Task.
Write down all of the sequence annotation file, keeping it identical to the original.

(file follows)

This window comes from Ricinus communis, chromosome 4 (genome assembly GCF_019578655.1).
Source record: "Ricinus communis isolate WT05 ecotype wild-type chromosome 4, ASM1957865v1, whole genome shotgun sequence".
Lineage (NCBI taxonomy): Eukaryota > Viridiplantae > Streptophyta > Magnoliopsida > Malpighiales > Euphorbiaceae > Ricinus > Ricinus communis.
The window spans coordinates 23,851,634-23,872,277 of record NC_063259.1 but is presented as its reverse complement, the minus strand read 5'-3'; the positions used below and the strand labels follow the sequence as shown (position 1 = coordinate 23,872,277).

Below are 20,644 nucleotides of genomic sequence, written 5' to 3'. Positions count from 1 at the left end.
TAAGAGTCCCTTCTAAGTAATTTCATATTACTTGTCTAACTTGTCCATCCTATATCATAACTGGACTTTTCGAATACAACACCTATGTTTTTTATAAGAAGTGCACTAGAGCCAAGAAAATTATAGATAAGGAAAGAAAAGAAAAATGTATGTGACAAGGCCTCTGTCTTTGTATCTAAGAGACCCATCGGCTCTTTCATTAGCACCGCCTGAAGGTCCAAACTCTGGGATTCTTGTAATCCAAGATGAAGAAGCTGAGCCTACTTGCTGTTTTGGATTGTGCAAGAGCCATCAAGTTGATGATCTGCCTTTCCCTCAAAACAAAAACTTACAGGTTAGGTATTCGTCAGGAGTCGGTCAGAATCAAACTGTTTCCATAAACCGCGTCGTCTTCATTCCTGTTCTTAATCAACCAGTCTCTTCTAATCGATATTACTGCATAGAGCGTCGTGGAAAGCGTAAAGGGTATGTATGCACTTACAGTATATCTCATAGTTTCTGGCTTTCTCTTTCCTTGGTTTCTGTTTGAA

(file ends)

This window comes from Ricinus communis, chromosome 4 (genome assembly GCF_019578655.1).
Source record: "Ricinus communis isolate WT05 ecotype wild-type chromosome 4, ASM1957865v1, whole genome shotgun sequence".
Lineage (NCBI taxonomy): Eukaryota > Viridiplantae > Streptophyta > Magnoliopsida > Malpighiales > Euphorbiaceae > Ricinus > Ricinus communis.
The window spans coordinates 23,851,634-23,872,277 of record NC_063259.1 but is presented as its reverse complement, the minus strand read 5'-3'; the positions used below and the strand labels follow the sequence as shown (position 1 = coordinate 23,872,277).

Below are 20,644 nucleotides of genomic sequence, written 5' to 3'. Positions count from 1 at the left end.
TAAGAGTCCCTTCTAAGTAATTTCATATTACTTGTCTAACTTGTCCATCCTATATCATAACTGGACTTTTCGAATACAACACCTATGTTTTTTATAAGAAGTGCACTAGAGCCAAGAAAATTATAGATAAGGAAAGAAAAGAAAAATGTATGTGACAAGGCCTCTGTCTTTGTATCTAAGAGACCCATCGGCTCTTTCATTAGCACCGCCTGAAGGTCCAAACTCTGGGATTCTTGTAATCCAAGATGAAGAAGCTGAGCCTACTTGCTGTTTTGGATTGTGCAAGAGCCATCAAGTTGATGATCTGCCTTTCCCTCAAAACAAAAACTTACAGGTTAGGTATTCGTCAGGAGTCGGTCAGAATCAAACTGTTTCCATAAACCGCGTCGTCTTCATTCCTGTTCTTAATCAACCAGTCTCTTCTAATCGATATTACTGCATAGAGCGTCGTGGAAAGCGTAAAGGGTATGTATGCACTTACAGTATATCTCATAGTTTCTGGCTTTCTCTTTCCTTGGTTTCTGTTTGAA